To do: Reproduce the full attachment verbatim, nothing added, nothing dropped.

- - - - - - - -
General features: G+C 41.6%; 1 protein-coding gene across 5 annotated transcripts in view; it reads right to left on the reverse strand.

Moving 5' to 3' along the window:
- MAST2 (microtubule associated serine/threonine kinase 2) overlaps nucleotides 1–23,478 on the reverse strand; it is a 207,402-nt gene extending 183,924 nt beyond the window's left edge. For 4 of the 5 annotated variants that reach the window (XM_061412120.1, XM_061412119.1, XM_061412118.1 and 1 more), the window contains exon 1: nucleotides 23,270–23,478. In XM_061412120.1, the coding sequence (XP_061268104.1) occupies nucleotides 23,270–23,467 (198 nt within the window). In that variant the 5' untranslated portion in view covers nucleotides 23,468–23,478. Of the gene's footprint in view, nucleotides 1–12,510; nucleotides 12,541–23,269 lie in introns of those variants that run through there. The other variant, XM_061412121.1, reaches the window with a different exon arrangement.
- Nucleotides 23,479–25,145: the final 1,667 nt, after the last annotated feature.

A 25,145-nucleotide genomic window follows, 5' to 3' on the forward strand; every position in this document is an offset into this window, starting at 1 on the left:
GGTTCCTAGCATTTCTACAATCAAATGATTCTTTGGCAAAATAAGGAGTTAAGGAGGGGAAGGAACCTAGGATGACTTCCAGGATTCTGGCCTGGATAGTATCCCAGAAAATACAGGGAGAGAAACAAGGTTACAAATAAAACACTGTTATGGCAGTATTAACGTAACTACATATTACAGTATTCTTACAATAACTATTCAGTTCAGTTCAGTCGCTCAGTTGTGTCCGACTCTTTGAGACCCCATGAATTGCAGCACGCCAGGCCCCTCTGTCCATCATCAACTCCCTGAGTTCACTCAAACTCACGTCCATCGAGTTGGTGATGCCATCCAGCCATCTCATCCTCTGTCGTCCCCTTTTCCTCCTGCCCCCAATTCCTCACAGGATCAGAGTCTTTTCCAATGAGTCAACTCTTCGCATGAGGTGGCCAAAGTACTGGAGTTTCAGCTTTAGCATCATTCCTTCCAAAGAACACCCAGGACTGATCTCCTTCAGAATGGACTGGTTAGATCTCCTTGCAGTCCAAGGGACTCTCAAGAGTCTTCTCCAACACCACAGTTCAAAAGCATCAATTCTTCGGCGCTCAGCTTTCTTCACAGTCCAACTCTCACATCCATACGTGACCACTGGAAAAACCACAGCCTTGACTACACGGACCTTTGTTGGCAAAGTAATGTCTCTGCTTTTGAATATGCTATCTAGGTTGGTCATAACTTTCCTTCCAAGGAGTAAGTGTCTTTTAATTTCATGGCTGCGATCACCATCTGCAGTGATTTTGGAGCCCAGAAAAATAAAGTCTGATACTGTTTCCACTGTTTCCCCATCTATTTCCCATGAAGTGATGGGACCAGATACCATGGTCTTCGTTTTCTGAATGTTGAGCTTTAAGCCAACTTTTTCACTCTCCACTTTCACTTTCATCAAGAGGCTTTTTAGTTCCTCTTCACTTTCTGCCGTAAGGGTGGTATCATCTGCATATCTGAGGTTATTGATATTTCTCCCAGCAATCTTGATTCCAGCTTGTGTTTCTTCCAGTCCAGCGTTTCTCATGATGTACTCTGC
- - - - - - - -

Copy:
General features: G+C 41.6%; 1 protein-coding gene across 5 annotated transcripts in view; it reads right to left on the reverse strand.

Moving 5' to 3' along the window:
- MAST2 (microtubule associated serine/threonine kinase 2) overlaps nucleotides 1–23,478 on the reverse strand; it is a 207,402-nt gene extending 183,924 nt beyond the window's left edge. For 4 of the 5 annotated variants that reach the window (XM_061412120.1, XM_061412119.1, XM_061412118.1 and 1 more), the window contains exon 1: nucleotides 23,270–23,478. In XM_061412120.1, the coding sequence (XP_061268104.1) occupies nucleotides 23,270–23,467 (198 nt within the window). In that variant the 5' untranslated portion in view covers nucleotides 23,468–23,478. Of the gene's footprint in view, nucleotides 1–12,510; nucleotides 12,541–23,269 lie in introns of those variants that run through there. The other variant, XM_061412121.1, reaches the window with a different exon arrangement.
- Nucleotides 23,479–25,145: the final 1,667 nt, after the last annotated feature.

A 25,145-nucleotide genomic window follows, 5' to 3' on the forward strand; every position in this document is an offset into this window, starting at 1 on the left:
GGTTCCTAGCATTTCTACAATCAAATGATTCTTTGGCAAAATAAGGAGTTAAGGAGGGGAAGGAACCTAGGATGACTTCCAGGATTCTGGCCTGGATAGTATCCCAGAAAATACAGGGAGAGAAACAAGGTTACAAATAAAACACTGTTATGGCAGTATTAACGTAACTACATATTACAGTATTCTTACAATAACTATTCAGTTCAGTTCAGTCGCTCAGTTGTGTCCGACTCTTTGAGACCCCATGAATTGCAGCACGCCAGGCCCCTCTGTCCATCATCAACTCCCTGAGTTCACTCAAACTCACGTCCATCGAGTTGGTGATGCCATCCAGCCATCTCATCCTCTGTCGTCCCCTTTTCCTCCTGCCCCCAATTCCTCACAGGATCAGAGTCTTTTCCAATGAGTCAACTCTTCGCATGAGGTGGCCAAAGTACTGGAGTTTCAGCTTTAGCATCATTCCTTCCAAAGAACACCCAGGACTGATCTCCTTCAGAATGGACTGGTTAGATCTCCTTGCAGTCCAAGGGACTCTCAAGAGTCTTCTCCAACACCACAGTTCAAAAGCATCAATTCTTCGGCGCTCAGCTTTCTTCACAGTCCAACTCTCACATCCATACGTGACCACTGGAAAAACCACAGCCTTGACTACACGGACCTTTGTTGGCAAAGTAATGTCTCTGCTTTTGAATATGCTATCTAGGTTGGTCATAACTTTCCTTCCAAGGAGTAAGTGTCTTTTAATTTCATGGCTGCGATCACCATCTGCAGTGATTTTGGAGCCCAGAAAAATAAAGTCTGATACTGTTTCCACTGTTTCCCCATCTATTTCCCATGAAGTGATGGGACCAGATACCATGGTCTTCGTTTTCTGAATGTTGAGCTTTAAGCCAACTTTTTCACTCTCCACTTTCACTTTCATCAAGAGGCTTTTTAGTTCCTCTTCACTTTCTGCCGTAAGGGTGGTATCATCTGCATATCTGAGGTTATTGATATTTCTCCCAGCAATCTTGATTCCAGCTTGTGTTTCTTCCAGTCCAGCGTTTCTCATGATGTACTCTGC